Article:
set size | 10^{3} | 10^{5} | 10^{7} | 10^{9} |

SIMD version | 24 ms | 63 ms | 478 ms | 706 ms |

Note that for many data sizes the performance is in the middle between the text-book version and the conditional-move version, regardless of which of the two is actually faster. Puzzling. What is also puzzling is that the variance of the runtime seems to be much higher than for the non-SIMD versions. For the largest data set I have usually seen runtimes around 780ms, with peaks up to 950ms. I have no explanation for that.

If, as Marcin also suggested in the comment below, we replace the manual gather code

```
int cmpval0 = data_shifted[result_vector[i + 0]];
int cmpval1 = data_shifted[result_vector[i + 1]];
int cmpval2 = data_shifted[result_vector[i + 2]];
int cmpval3 = data_shifted[result_vector[i + 3]];
__m128i xm_cmpvalvec = _mm_set_epi32(cmpval3, cmpval2, cmpval1, cmpval0);
```

with the AVX2 gather instruction

```
__m128i xm_cmpvalvec = _mm_i32gather_epi32(data_shifted,_mm_load_si128((__m128i*)(result_vector)),4);
```

we get as runtime performance

set size | 10^{3} | 10^{5} | 10^{7} | 10^{9} |

AVX2 gather | 26 ms | 68 ms | 487 ms | 708 ms |

At a first glance the performance of the AVX2-gather is identical to the manual gather. And indeed I had got exactly that result in previous gather experiments, too. However the variance problem seems to have gone away when using AVX2 gather, the runtime is now relative stable across runs.

Nice!

ReplyDeleteI once did some work on speeding up the binary search for vectorized execution. I used the trick of always working with powers of two.

What was missing then were "gather" SIMD instructions, would love to repeat experiments on the new CPUs... do you have any students that have time to play? :D

I refer to section 5.5.4 in homepages.cwi.nl/~boncz/phd-zukowski.pdf

Btw, the algorithm there is the result of a bet after a few caipirinhas that I can implement binary search in 2 hours (ask Peter Boncz ;)).

Thanks for the pointer, I have now included SIMD results at the end. I believe gather is still implemented in microcode on Haswell/Broadwell CPUs, the performance is nearly identical to a manual gather. Except perhaps for the variance effects in the results, but I have no good explanation for that.

DeleteYou can try cache-friendly binary search: http://bannalia.blogspot.ru/2015/06/cache-friendly-binary-search.html

ReplyDeleteYes, changing the memory layout can improve performance. The downside is that now range access (i.e., reading the elements in sorted order) becomes more expensive. Which is unfortunately also useful for quite a few operations.

DeleteIf you only want fast lookup, use a hash table. But binary search is attractive if the data is sorted anyway for some other reason.

Sometimes you have an array like this:

Delete[1, 5, 8, 10, 20]

And you want to search the lower number when searching e.g. 13, which in this case would result in 10.

For this case, the cache-friendly layout is perfect.

We got a nice speedup by using the lookup-table technique described here: https://geidav.wordpress.com/2013/12/29/optimizing-binary-search. I'm sure you can just as well apply SIMD to this idea.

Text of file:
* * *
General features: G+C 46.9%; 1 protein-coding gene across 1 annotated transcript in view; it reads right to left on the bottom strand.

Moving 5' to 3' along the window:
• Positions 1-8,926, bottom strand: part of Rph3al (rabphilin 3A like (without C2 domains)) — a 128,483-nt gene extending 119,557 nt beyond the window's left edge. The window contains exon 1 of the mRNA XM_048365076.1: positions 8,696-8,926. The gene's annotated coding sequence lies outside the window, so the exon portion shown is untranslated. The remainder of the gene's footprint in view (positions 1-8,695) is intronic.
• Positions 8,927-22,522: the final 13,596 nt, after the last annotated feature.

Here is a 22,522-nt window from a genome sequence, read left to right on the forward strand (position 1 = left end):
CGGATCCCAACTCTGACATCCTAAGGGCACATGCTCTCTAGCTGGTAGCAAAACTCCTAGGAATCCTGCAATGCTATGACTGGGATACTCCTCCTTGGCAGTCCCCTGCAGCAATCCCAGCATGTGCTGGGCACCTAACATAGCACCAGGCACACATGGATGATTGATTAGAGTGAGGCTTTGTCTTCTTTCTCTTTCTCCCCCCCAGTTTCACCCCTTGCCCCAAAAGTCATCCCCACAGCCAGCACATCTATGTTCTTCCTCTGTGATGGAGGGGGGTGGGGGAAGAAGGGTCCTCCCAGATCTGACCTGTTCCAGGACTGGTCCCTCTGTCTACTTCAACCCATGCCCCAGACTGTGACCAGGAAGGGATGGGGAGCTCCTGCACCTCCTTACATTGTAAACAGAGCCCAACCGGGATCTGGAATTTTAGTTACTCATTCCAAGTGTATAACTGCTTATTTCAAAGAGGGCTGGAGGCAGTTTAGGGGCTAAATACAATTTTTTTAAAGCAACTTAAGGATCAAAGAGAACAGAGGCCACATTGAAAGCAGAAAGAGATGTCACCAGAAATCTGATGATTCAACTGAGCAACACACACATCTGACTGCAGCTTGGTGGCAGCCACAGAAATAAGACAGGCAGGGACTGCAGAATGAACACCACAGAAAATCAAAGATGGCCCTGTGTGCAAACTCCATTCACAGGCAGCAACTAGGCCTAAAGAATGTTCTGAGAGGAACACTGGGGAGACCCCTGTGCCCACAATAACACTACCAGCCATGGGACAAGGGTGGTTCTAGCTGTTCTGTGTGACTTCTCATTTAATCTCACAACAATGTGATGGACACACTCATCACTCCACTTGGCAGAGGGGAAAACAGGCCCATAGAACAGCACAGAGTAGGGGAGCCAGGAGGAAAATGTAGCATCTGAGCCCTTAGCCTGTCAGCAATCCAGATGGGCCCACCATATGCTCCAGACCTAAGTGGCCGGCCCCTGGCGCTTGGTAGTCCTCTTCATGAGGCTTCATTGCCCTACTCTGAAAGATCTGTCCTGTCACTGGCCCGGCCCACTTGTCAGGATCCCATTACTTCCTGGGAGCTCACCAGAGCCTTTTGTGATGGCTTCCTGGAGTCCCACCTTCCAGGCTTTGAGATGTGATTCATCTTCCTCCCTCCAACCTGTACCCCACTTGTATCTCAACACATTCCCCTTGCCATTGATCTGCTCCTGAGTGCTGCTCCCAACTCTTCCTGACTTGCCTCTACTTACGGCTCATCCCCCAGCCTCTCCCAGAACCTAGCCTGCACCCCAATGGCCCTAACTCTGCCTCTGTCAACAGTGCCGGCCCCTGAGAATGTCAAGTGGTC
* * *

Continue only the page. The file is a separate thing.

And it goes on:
ReplyDeleteThat is an interesting idea, you put a small lookup table in front of the binary search. I did not try this out yet, but this could certainly be useful.

DeleteSince there is no dominant solution across all input sizes, how about a hybrid version that starts out as a textbook implementation and switches to a branch-free implementation as soon as the step size goes below a certain threshold? That's an easy check to add.

ReplyDeleteThe threshold seems to be in the megabyte range. I suspect roughly around the size of the L3 cache. That would make sense assuming that the conditional move code suffers from unnecessary loads.

Since the threshold is only in one direction, the branch-free version would remain the same. Looks like we can even recycle the variables and goto straight into it.

The textbook version would of course need an extra branch to check for the threshold. So the open question is whether that extra conditional jump is worth it. The branch will repeatedly miss until it eventually hits and we jump to the branch-less code, so the branch predictor should do a good job of absorbing that extra branch.

Checking before you start the binary search is certainly a good idea. Large range => classic implementation, small range => branch free.

DeleteSwitching implementations inside the hot loop might not be that useful. First it costs instructions inside the hot loop. And second, if my guess is correct and the problem stems from cache misses, then switching to the branch-free variant will not help you, because even the small range at the end will probably be outside the cache.

But I can try it out at some point.

Wow, I never noticed your reply, but apparently you made HackerNews today, and someone pointed me to it :)

ReplyDeleteI have always wondered what would happen if you assume values are well distributed. In that case you can estimate the 'middle' from the start and end values.

ReplyDeleteWhat you propose is basically interpolation search, which indeed works well if the data is distributed nicely. In the comments above Sergei proposed a more general solution, namely using a small lookup table to improve the guess of the range. I should definitively try that out at some point.

Delete